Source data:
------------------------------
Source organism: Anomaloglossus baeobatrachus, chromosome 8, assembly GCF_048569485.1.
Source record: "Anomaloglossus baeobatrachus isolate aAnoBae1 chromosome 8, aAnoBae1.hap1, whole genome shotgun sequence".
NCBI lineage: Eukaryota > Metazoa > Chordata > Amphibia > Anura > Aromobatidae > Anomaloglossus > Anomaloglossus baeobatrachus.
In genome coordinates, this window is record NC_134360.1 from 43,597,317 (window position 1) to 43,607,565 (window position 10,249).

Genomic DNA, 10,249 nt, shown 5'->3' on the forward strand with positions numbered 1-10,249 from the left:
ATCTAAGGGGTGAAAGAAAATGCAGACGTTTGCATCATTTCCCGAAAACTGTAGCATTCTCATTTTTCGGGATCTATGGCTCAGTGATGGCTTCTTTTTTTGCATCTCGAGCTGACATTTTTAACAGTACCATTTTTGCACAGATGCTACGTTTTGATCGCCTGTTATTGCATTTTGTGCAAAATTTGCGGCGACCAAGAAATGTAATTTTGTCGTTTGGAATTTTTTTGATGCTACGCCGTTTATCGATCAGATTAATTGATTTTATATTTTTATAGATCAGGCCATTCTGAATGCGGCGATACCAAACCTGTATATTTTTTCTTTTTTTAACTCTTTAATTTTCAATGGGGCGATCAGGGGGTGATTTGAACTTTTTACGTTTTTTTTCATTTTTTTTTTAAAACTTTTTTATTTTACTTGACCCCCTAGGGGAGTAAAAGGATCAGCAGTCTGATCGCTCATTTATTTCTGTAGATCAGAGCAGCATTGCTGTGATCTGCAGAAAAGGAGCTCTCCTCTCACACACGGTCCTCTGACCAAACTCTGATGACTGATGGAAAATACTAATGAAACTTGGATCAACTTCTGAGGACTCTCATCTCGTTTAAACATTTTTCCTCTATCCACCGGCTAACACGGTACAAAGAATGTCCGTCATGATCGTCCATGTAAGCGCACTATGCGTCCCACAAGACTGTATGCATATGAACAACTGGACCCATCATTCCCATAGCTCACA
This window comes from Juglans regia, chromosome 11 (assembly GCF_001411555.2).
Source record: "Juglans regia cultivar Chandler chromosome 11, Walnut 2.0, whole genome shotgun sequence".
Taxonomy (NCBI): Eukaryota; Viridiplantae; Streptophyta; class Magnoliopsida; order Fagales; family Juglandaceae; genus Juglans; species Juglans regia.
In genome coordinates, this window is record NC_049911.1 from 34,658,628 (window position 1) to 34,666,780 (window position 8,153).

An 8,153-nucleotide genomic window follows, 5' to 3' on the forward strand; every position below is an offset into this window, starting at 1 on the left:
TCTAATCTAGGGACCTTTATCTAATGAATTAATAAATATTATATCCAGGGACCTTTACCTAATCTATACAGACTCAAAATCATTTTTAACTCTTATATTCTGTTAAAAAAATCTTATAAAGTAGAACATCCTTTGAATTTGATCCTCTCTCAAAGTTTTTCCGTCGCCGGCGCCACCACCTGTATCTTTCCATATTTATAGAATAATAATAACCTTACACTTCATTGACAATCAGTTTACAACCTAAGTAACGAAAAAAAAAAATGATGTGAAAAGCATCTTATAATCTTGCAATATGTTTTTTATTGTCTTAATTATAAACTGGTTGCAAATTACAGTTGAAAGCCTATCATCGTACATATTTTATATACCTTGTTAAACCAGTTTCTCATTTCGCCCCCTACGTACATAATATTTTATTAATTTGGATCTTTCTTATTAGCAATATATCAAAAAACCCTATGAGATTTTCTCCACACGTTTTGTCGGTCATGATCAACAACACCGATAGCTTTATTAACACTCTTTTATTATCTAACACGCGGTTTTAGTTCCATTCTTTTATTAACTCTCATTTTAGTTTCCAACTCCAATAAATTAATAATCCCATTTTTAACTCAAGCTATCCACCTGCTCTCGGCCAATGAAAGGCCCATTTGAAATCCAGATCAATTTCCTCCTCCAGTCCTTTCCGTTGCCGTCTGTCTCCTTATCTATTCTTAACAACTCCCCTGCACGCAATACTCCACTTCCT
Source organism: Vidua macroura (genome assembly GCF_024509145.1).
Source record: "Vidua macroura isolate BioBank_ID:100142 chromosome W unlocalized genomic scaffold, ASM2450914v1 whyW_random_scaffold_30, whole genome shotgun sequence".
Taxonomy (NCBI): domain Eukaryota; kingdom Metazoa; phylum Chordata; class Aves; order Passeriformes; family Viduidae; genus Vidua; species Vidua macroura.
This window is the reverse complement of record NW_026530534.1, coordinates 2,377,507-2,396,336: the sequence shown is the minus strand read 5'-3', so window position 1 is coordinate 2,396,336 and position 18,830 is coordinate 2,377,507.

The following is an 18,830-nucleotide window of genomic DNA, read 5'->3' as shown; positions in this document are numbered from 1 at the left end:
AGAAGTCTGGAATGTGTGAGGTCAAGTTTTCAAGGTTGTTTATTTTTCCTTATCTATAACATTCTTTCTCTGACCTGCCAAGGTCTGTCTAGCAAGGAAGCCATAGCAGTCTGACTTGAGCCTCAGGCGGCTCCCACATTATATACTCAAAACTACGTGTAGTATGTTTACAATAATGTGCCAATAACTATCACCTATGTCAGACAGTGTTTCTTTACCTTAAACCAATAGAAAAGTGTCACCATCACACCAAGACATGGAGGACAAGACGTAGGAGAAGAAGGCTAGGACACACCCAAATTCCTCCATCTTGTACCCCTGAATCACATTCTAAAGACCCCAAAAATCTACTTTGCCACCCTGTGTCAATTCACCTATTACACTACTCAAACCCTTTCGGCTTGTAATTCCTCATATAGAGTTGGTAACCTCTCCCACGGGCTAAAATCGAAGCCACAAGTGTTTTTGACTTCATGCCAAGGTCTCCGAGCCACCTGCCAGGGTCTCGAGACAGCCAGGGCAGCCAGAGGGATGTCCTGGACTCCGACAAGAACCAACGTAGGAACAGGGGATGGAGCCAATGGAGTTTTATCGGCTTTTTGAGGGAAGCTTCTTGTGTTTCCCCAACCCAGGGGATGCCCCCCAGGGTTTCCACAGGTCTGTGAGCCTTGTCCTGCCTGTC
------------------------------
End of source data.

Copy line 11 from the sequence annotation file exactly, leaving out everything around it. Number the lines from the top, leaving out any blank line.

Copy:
An 8,153-nucleotide genomic window follows, 5' to 3' on the forward strand; every position below is an offset into this window, starting at 1 on the left: